How to live to be really old

From the supercentenarians themselves

Christopher Hooton
Friday 29 May 2015 12:50 BST
An old woman smoking a cigar in Cuba and loving life
An old woman smoking a cigar in Cuba and loving life

It's highly questionable whether you'd want to live well into your hundreds, but if longevity is your thing, how best to achieve a good run?

The best piece of advice: BE A WOMAN.

The ten oldest people ever to have lived were all female, and the list of the 100 verified oldest people contains only a handful of men.

Location-wise, the United States is the place to be for being super old, with a staggering 51 of the Top 100 hailing from the US, while Japan also sees its fair share of supercentenarians.

Beyond that, we only have the testimonies of the hyper-elderly to rely on, which fortunately are plentiful given that reporters nearly always ask them what their secret is.

Jeanne Calment, oldest human ever to have lived, born 1875, died 1997 aged 122 years and 164 days in France

Said to have enjoyed 'an occasional glass of Port wine and a diet rich in olive oil'

Fun fact: She met Van Gogh and described him as "dirty, badly dressed and disagreeable".

Sarah Knauss, second oldest human to have lived, born 1880, died 1999 aged 119 years and 97 days in the US

Didn't divulge a secret, but her passions were said to be watching golf on television, doing needlepoint, and nibbling on milk chocolate turtles, cashews, and potato chips.

Misao Okawa, born 1898, died 2015 aged 117 years and 27 days in Japan

"Eating delicious things is a key to my longevity."

These included ramen noodles and beef stew, as well as hashed beef and rice mackerel sushi.

When asked how she felt about her 117 years on Earth, she quite wonderfully replied: "It seemed rather short."

María Capovilla, born 1889, died 2006 aged 116 years and 347 days in Ecuador

She was said to enjoy painting, embroidery, dancing and walking. In her youth she would also drink fresh milk from the donkeys at her aunt's farm, which relatives credited with helping her achieve such a good age.

She is said never to have smoked, ate regular small meals, and only drank in moderation.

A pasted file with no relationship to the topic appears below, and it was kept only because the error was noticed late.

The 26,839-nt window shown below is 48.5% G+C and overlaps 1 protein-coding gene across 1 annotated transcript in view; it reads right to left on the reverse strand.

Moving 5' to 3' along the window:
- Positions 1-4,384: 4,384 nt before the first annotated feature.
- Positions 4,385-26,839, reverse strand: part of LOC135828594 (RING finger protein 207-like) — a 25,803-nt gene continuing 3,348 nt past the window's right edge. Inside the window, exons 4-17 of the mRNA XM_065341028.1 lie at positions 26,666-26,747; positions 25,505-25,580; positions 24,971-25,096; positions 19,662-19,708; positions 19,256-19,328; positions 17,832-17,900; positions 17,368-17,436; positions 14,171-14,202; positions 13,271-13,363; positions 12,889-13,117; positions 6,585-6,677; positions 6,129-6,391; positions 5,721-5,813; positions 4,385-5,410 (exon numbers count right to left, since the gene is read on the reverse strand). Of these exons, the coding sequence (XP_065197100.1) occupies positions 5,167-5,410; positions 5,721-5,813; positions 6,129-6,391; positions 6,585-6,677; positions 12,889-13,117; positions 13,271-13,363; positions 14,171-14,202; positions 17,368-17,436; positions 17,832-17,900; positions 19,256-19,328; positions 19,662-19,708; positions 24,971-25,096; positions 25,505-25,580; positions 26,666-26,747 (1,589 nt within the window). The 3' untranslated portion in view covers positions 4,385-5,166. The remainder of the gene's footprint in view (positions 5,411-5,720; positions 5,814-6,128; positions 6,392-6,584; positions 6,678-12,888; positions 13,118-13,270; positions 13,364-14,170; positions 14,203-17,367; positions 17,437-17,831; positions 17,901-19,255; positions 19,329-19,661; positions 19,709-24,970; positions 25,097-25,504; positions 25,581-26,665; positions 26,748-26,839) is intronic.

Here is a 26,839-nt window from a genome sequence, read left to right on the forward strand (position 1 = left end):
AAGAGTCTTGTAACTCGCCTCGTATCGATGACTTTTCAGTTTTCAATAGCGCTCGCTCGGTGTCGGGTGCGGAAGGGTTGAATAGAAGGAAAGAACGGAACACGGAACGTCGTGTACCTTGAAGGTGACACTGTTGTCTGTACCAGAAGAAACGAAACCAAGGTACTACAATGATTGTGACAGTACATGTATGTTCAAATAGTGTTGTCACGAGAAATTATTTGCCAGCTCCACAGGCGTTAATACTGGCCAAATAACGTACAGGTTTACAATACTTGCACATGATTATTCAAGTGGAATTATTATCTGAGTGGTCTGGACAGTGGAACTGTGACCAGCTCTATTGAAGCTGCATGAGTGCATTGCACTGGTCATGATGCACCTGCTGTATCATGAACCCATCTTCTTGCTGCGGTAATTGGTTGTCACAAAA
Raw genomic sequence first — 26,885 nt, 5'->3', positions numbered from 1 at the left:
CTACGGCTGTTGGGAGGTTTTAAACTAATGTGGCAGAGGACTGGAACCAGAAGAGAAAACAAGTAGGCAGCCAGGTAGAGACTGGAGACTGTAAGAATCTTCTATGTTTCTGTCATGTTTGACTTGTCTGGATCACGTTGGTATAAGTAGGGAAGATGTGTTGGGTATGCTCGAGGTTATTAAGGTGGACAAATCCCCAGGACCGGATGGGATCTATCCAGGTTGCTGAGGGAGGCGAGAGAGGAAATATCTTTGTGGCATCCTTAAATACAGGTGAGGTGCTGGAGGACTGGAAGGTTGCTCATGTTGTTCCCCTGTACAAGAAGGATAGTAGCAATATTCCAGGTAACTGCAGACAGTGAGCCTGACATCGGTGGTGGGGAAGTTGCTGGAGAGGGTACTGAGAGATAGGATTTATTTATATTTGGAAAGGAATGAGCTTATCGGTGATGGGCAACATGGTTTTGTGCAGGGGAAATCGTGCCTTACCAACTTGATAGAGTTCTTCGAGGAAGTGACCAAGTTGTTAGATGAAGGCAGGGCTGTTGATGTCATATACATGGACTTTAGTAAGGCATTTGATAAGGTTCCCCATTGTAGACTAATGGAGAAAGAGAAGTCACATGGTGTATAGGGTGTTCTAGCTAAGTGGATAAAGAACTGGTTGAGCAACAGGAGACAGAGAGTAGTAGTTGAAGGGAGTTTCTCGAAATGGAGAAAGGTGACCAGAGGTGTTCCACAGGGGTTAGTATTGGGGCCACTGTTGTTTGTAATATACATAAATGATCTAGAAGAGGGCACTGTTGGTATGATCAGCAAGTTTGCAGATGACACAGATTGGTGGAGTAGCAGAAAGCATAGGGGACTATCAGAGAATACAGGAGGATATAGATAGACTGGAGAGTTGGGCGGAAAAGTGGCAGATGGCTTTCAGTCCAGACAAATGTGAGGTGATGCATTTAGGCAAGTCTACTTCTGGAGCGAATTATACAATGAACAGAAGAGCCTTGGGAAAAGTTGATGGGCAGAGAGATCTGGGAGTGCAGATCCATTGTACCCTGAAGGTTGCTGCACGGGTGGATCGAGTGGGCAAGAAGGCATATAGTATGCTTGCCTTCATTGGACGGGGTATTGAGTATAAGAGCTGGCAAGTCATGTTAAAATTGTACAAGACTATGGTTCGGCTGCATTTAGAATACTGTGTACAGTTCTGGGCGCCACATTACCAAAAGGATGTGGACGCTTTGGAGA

Gertrude Weaver, born 1898, died 2015 aged 116 years and 276 days in the US

She focused less on diet and more on outlook.

"Trusting in the Lord, hard work and loving everybody"

"Kindness. Treat people right and be nice to other people the way you want them to be nice to you."

Tane Ikai, born 1879, died 1995 aged 116 years and 175 days

Scant details. Apparently enjoyed making pottery and sewing.

Elizabeth Bolden, born 1890, died 2006 aged 116 years and 118 days

She shied away from media attention, and when she turned 113 in 2003, a reporter who asked her why she had lived so long was met with the curt reply "I don't know."

The reporter speculated that Bolden just wasn't in the mood to talk that day, given that when one of her daughters kept trying to cover her with a blanket, she said "If you weren't my child, I'd put you over my knee and whoop the [expletive] out of you."

Besse Berry Cooper, born 1896, died 2012 aged 116 years and 100 days

She credited "minding her own business" and avoiding junk food.


Nowadays, the oldest person in the world keeps dying.

Though curiously no recent 'champions' have come close to the ages of those that died in the 90s, improvements in health care have meant that a much larger number of people now reach their hundreds, making the reign of each oldest person often last only days.

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